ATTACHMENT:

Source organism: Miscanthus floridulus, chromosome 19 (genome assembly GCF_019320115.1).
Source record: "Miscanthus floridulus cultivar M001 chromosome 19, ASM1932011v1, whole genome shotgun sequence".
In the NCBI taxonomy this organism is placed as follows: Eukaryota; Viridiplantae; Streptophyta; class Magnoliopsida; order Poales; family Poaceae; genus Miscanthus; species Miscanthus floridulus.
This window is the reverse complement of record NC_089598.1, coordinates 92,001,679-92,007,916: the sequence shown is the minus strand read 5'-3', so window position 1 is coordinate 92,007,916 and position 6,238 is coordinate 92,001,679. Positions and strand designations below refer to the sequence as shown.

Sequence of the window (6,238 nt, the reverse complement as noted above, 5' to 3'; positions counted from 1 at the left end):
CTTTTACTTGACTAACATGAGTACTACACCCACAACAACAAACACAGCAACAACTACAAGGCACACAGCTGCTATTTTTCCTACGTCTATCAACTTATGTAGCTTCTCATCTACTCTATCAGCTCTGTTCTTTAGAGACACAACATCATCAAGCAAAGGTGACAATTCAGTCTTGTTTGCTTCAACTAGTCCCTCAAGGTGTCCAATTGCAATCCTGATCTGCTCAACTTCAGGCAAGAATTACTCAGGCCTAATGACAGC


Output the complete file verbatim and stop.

Source organism: Miscanthus floridulus, chromosome 19 (genome assembly GCF_019320115.1).
Source record: "Miscanthus floridulus cultivar M001 chromosome 19, ASM1932011v1, whole genome shotgun sequence".
In the NCBI taxonomy this organism is placed as follows: Eukaryota; Viridiplantae; Streptophyta; class Magnoliopsida; order Poales; family Poaceae; genus Miscanthus; species Miscanthus floridulus.
This window is the reverse complement of record NC_089598.1, coordinates 92,001,679-92,007,916: the sequence shown is the minus strand read 5'-3', so window position 1 is coordinate 92,007,916 and position 6,238 is coordinate 92,001,679. Positions and strand designations below refer to the sequence as shown.

Sequence of the window (6,238 nt, the reverse complement as noted above, 5' to 3'; positions counted from 1 at the left end):
CTTTTACTTGACTAACATGAGTACTACACCCACAACAACAAACACAGCAACAACTACAAGGCACACAGCTGCTATTTTTCCTACGTCTATCAACTTATGTAGCTTCTCATCTACTCTATCAGCTCTGTTCTTTAGAGACACAACATCATCAAGCAAAGGTGACAATTCAGTCTTGTTTGCTTCAACTAGTCCCTCAAGGTGTCCAATTGCAATCCTGATCTGCTCAACTTCAGGCAAGAATTACTCAGGCCTAATGACAGC